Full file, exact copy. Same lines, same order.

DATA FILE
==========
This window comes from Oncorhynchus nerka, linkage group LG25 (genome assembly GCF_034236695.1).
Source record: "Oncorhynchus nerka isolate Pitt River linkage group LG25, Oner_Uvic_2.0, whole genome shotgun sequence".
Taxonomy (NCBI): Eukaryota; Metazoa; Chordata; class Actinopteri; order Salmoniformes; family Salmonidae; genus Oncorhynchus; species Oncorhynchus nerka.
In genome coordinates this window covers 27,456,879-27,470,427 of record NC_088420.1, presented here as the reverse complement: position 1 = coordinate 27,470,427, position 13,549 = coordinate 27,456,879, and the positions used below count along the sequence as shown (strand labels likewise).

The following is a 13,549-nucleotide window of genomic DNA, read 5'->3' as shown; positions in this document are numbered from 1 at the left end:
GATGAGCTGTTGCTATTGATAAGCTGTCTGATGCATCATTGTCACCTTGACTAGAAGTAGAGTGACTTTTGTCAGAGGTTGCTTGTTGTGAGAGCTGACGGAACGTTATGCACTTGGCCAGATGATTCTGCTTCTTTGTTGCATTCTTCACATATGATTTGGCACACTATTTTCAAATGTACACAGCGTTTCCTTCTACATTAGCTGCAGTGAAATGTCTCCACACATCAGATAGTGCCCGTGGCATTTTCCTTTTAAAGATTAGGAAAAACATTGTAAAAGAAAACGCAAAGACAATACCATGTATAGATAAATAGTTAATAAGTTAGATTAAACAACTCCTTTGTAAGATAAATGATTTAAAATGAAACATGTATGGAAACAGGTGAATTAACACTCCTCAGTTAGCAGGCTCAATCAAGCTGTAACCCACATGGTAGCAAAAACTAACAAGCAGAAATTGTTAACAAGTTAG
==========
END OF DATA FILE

This window comes from Oncorhynchus nerka, linkage group LG25 (genome assembly GCF_034236695.1).
Source record: "Oncorhynchus nerka isolate Pitt River linkage group LG25, Oner_Uvic_2.0, whole genome shotgun sequence".
Taxonomy (NCBI): Eukaryota; Metazoa; Chordata; class Actinopteri; order Salmoniformes; family Salmonidae; genus Oncorhynchus; species Oncorhynchus nerka.
In genome coordinates this window covers 27,456,879-27,470,427 of record NC_088420.1, presented here as the reverse complement: position 1 = coordinate 27,470,427, position 13,549 = coordinate 27,456,879, and the positions used below count along the sequence as shown (strand labels likewise).

The following is a 13,549-nucleotide window of genomic DNA, read 5'->3' as shown; positions in this document are numbered from 1 at the left end:
GATGAGCTGTTGCTATTGATAAGCTGTCTGATGCATCATTGTCACCTTGACTAGAAGTAGAGTGACTTTTGTCAGAGGTTGCTTGTTGTGAGAGCTGACGGAACGTTATGCACTTGGCCAGATGATTCTGCTTCTTTGTTGCATTCTTCACATATGATTTGGCACACTATTTTCAAATGTACACAGCGTTTCCTTCTACATTAGCTGCAGTGAAATGTCTCCACACATCAGATAGTGCCCGTGGCATTTTCCTTTTAAAGATTAGGAAAAACATTGTAAAAGAAAACGCAAAGACAATACCATGTATAGATAAATAGTTAATAAGTTAGATTAAACAACTCCTTTGTAAGATAAATGATTTAAAATGAAACATGTATGGAAACAGGTGAATTAACACTCCTCAGTTAGCAGGCTCAATCAAGCTGTAACCCACATGGTAGCAAAAACTAACAAGCAGAAATTGTTAACAAGTTAG